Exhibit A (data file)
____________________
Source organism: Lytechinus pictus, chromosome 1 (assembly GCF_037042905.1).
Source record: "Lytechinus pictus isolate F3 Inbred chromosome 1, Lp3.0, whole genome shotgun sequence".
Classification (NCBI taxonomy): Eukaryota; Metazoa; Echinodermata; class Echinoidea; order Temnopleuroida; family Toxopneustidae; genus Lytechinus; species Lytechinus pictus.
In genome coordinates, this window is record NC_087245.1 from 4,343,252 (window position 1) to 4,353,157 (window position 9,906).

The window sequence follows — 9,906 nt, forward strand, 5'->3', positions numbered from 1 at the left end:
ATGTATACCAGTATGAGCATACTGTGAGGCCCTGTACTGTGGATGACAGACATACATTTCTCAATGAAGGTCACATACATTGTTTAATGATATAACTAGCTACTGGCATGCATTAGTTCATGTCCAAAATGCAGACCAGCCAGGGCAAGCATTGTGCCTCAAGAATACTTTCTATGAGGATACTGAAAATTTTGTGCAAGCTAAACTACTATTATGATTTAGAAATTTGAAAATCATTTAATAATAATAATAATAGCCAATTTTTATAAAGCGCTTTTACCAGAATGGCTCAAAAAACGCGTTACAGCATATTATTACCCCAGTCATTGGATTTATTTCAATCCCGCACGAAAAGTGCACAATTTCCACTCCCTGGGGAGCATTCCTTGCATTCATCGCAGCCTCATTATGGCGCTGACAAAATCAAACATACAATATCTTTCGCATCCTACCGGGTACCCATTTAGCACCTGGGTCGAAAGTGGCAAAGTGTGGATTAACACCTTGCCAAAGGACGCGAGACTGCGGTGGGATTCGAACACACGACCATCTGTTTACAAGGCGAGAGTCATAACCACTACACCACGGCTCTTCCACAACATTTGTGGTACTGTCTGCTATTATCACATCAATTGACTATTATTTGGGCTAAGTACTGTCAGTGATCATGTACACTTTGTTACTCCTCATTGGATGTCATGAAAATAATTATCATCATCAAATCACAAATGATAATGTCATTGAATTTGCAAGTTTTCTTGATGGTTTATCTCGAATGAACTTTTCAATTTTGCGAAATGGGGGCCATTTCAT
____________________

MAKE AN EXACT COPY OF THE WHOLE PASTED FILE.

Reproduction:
Source organism: Lytechinus pictus, chromosome 1 (assembly GCF_037042905.1).
Source record: "Lytechinus pictus isolate F3 Inbred chromosome 1, Lp3.0, whole genome shotgun sequence".
Classification (NCBI taxonomy): Eukaryota; Metazoa; Echinodermata; class Echinoidea; order Temnopleuroida; family Toxopneustidae; genus Lytechinus; species Lytechinus pictus.
In genome coordinates, this window is record NC_087245.1 from 4,343,252 (window position 1) to 4,353,157 (window position 9,906).

The window sequence follows — 9,906 nt, forward strand, 5'->3', positions numbered from 1 at the left end:
ATGTATACCAGTATGAGCATACTGTGAGGCCCTGTACTGTGGATGACAGACATACATTTCTCAATGAAGGTCACATACATTGTTTAATGATATAACTAGCTACTGGCATGCATTAGTTCATGTCCAAAATGCAGACCAGCCAGGGCAAGCATTGTGCCTCAAGAATACTTTCTATGAGGATACTGAAAATTTTGTGCAAGCTAAACTACTATTATGATTTAGAAATTTGAAAATCATTTAATAATAATAATAATAGCCAATTTTTATAAAGCGCTTTTACCAGAATGGCTCAAAAAACGCGTTACAGCATATTATTACCCCAGTCATTGGATTTATTTCAATCCCGCACGAAAAGTGCACAATTTCCACTCCCTGGGGAGCATTCCTTGCATTCATCGCAGCCTCATTATGGCGCTGACAAAATCAAACATACAATATCTTTCGCATCCTACCGGGTACCCATTTAGCACCTGGGTCGAAAGTGGCAAAGTGTGGATTAACACCTTGCCAAAGGACGCGAGACTGCGGTGGGATTCGAACACACGACCATCTGTTTACAAGGCGAGAGTCATAACCACTACACCACGGCTCTTCCACAACATTTGTGGTACTGTCTGCTATTATCACATCAATTGACTATTATTTGGGCTAAGTACTGTCAGTGATCATGTACACTTTGTTACTCCTCATTGGATGTCATGAAAATAATTATCATCATCAAATCACAAATGATAATGTCATTGAATTTGCAAGTTTTCTTGATGGTTTATCTCGAATGAACTTTTCAATTTTGCGAAATGGGGGCCATTTCAT